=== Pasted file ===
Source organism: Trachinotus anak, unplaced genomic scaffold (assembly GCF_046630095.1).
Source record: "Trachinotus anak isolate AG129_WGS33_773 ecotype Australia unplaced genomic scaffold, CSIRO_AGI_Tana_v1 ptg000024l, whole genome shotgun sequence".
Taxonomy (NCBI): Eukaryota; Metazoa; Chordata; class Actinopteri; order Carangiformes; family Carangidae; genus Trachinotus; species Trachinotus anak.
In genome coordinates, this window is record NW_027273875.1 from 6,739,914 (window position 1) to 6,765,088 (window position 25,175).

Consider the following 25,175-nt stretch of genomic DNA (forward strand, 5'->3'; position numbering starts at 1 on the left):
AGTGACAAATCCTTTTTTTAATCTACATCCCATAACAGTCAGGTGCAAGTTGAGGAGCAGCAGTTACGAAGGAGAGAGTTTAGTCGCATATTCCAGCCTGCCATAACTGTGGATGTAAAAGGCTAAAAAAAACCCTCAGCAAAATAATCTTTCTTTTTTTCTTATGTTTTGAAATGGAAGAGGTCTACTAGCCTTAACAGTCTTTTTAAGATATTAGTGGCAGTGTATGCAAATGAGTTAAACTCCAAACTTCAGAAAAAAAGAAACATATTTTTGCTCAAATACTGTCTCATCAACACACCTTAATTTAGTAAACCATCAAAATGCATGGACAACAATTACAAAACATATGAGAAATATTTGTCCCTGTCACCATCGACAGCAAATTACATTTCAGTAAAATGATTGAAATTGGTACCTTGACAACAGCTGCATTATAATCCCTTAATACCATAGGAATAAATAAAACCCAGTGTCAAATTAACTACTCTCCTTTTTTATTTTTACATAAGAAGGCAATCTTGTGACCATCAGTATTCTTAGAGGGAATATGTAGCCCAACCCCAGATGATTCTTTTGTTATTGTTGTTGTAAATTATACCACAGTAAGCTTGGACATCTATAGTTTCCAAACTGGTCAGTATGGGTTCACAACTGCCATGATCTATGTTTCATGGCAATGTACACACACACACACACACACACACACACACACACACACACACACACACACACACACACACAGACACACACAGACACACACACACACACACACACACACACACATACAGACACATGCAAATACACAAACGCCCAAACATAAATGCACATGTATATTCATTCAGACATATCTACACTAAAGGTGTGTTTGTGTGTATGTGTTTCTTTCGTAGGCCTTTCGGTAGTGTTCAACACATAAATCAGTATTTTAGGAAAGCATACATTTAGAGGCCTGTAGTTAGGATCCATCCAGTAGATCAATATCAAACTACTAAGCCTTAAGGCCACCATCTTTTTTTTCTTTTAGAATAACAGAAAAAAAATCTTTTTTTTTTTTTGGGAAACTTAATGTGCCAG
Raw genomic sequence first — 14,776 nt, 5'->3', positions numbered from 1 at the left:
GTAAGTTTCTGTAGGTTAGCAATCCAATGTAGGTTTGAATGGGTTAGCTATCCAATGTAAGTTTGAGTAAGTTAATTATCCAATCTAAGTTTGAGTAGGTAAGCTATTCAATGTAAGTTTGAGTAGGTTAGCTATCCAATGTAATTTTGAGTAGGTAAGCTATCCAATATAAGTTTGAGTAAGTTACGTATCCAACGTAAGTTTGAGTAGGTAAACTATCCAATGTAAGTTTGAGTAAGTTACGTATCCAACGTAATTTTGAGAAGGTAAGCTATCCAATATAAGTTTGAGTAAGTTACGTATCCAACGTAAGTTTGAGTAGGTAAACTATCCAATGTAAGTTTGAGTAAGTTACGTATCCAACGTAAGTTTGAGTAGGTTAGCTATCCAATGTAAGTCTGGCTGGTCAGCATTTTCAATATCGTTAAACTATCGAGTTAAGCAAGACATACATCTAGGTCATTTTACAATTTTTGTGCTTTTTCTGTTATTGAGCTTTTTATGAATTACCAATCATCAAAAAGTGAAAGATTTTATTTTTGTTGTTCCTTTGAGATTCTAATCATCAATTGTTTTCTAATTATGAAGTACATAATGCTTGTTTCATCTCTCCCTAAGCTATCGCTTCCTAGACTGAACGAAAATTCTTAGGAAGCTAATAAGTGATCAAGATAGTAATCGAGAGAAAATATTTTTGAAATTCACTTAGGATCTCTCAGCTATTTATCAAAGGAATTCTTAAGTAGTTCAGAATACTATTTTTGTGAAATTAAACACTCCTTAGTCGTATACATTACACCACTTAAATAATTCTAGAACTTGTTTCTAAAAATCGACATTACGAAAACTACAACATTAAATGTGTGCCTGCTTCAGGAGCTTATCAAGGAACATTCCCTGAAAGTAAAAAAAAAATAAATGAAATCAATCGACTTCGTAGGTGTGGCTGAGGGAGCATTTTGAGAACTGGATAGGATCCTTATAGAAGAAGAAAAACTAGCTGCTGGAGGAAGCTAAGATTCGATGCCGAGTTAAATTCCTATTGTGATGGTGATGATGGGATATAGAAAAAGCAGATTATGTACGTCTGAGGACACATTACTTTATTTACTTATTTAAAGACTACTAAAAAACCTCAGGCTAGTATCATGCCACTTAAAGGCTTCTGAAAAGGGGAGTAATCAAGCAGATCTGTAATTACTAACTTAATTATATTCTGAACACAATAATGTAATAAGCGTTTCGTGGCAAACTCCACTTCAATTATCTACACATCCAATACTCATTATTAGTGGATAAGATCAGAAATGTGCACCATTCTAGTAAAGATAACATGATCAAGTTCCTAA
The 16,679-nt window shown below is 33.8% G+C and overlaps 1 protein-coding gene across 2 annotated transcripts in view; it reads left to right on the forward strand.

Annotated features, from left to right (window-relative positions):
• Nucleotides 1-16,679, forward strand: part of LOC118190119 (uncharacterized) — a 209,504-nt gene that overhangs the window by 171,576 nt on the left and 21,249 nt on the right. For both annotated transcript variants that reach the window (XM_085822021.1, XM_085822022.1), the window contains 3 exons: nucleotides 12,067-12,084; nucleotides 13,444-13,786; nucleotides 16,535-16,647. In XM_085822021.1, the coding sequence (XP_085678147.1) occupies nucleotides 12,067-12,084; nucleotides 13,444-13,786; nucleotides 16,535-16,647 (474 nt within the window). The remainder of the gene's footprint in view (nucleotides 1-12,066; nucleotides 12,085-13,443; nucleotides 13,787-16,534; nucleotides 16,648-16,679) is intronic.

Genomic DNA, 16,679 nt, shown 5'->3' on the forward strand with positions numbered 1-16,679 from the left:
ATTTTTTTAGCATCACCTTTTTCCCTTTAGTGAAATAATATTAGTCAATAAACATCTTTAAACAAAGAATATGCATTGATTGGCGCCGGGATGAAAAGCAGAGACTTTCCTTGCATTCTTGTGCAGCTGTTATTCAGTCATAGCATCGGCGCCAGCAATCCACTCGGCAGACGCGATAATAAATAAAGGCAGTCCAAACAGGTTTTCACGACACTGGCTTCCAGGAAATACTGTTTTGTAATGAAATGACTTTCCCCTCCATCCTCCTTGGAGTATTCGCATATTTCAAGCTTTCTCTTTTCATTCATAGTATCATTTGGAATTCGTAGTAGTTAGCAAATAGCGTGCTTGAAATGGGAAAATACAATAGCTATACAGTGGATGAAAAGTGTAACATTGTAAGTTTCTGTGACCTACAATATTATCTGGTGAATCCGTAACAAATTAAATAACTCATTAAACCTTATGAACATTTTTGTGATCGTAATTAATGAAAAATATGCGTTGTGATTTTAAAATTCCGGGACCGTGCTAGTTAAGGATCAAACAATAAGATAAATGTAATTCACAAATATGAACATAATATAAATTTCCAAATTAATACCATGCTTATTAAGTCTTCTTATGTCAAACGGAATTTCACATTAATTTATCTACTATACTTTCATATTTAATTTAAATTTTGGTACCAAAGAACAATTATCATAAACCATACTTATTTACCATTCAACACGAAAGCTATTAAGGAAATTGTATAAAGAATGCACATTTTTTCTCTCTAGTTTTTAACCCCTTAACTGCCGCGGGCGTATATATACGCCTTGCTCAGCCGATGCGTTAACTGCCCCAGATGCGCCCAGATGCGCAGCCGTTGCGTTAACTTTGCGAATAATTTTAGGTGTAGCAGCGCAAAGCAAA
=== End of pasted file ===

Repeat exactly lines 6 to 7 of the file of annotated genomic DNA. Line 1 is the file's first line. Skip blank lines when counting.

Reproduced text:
AGTGACAAATCCTTTTTTTAATCTACATCCCATAACAGTCAGGTGCAAGTTGAGGAGCAGCAGTTACGAAGGAGAGAGTTTAGTCGCATATTCCAGCCTGCCATAACTGTGGATGTAAAAGGCTAAAAAAAACCCTCAGCAAAATAATCTTTCTTTTTTTCTTATGTTTTGAAATGGAAGAGGTCTACTAGCCTTAACAGTCTTTTTAAGATATTAGTGGCAGTGTATGCAAATGAGTTAAACTCCAAACTTCAGAAAAAAAGAAACATATTTTTGCTCAAATACTGTCTCATCAACACACCTTAATTTAGTAAACCATCAAAATGCATGGACAACAATTACAAAACATATGAGAAATATTTGTCCCTGTCACCATCGACAGCAAATTACATTTCAGTAAAATGATTGAAATTGGTACCTTGACAACAGCTGCATTATAATCCCTTAATACCATAGGAATAAATAAAACCCAGTGTCAAATTAACTACTCTCCTTTTTTATTTTTACATAAGAAGGCAATCTTGTGACCATCAGTATTCTTAGAGGGAATATGTAGCCCAACCCCAGATGATTCTTTTGTTATTGTTGTTGTAAATTATACCACAGTAAGCTTGGACATCTATAGTTTCCAAACTGGTCAGTATGGGTTCACAACTGCCATGATCTATGTTTCATGGCAATGTACACACACACACACACACACACACACACACACACACACACACACACACACACACACACACAGACACACACAGACACACACACACACACACACACACACACACATACAGACACATGCAAATACACAAACGCCCAAACATAAATGCACATGTATATTCATTCAGACATATCTACACTAAAGGTGTGTTTGTGTGTATGTGTTTCTTTCGTAGGCCTTTCGGTAGTGTTCAACACATAAATCAGTATTTTAGGAAAGCATACATTTAGAGGCCTGTAGTTAGGATCCATCCAGTAGATCAATATCAAACTACTAAGCCTTAAGGCCACCATCTTTTTTTTCTTTTAGAATAACAGAAAAAAAATCTTTTTTTTTTTTTGGGAAACTTAATGTGCCAG
Raw genomic sequence first — 14,776 nt, 5'->3', positions numbered from 1 at the left: